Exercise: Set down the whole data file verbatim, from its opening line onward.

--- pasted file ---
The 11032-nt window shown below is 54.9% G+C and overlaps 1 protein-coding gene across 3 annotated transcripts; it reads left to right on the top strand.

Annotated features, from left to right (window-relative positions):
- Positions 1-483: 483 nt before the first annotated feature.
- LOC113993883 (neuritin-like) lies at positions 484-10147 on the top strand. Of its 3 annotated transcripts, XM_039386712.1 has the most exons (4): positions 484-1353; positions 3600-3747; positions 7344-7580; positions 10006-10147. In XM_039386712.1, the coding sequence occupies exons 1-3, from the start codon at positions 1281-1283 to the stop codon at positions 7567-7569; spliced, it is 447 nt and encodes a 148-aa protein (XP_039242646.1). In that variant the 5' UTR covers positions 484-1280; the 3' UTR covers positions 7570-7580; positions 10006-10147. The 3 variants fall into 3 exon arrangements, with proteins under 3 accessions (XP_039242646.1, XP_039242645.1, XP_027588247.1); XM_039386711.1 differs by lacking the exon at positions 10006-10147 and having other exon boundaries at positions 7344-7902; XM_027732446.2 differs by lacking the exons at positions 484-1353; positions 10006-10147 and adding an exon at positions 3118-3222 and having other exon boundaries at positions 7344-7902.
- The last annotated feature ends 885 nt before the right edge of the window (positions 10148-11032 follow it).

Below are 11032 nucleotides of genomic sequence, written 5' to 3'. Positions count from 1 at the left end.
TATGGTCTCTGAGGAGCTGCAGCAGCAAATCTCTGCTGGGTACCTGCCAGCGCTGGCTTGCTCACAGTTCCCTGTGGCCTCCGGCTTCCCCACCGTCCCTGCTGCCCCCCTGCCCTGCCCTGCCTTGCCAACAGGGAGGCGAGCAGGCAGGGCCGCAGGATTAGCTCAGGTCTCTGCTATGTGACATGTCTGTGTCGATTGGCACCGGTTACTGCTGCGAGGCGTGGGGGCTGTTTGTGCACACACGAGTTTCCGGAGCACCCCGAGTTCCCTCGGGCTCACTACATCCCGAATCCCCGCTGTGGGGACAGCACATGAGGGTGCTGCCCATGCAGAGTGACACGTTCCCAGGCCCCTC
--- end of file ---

The 11032-nt window shown below is 54.9% G+C and overlaps 1 protein-coding gene across 3 annotated transcripts; it reads left to right on the top strand.

Annotated features, from left to right (window-relative positions):
- Positions 1-483: 483 nt before the first annotated feature.
- LOC113993883 (neuritin-like) lies at positions 484-10147 on the top strand. Of its 3 annotated transcripts, XM_039386712.1 has the most exons (4): positions 484-1353; positions 3600-3747; positions 7344-7580; positions 10006-10147. In XM_039386712.1, the coding sequence occupies exons 1-3, from the start codon at positions 1281-1283 to the stop codon at positions 7567-7569; spliced, it is 447 nt and encodes a 148-aa protein (XP_039242646.1). In that variant the 5' UTR covers positions 484-1280; the 3' UTR covers positions 7570-7580; positions 10006-10147. The 3 variants fall into 3 exon arrangements, with proteins under 3 accessions (XP_039242646.1, XP_039242645.1, XP_027588247.1); XM_039386711.1 differs by lacking the exon at positions 10006-10147 and having other exon boundaries at positions 7344-7902; XM_027732446.2 differs by lacking the exons at positions 484-1353; positions 10006-10147 and adding an exon at positions 3118-3222 and having other exon boundaries at positions 7344-7902.
- The last annotated feature ends 885 nt before the right edge of the window (positions 10148-11032 follow it).

Below are 11032 nucleotides of genomic sequence, written 5' to 3'. Positions count from 1 at the left end.
TATGGTCTCTGAGGAGCTGCAGCAGCAAATCTCTGCTGGGTACCTGCCAGCGCTGGCTTGCTCACAGTTCCCTGTGGCCTCCGGCTTCCCCACCGTCCCTGCTGCCCCCCTGCCCTGCCCTGCCTTGCCAACAGGGAGGCGAGCAGGCAGGGCCGCAGGATTAGCTCAGGTCTCTGCTATGTGACATGTCTGTGTCGATTGGCACCGGTTACTGCTGCGAGGCGTGGGGGCTGTTTGTGCACACACGAGTTTCCGGAGCACCCCGAGTTCCCTCGGGCTCACTACATCCCGAATCCCCGCTGTGGGGACAGCACATGAGGGTGCTGCCCATGCAGAGTGACACGTTCCCAGGCCCCTC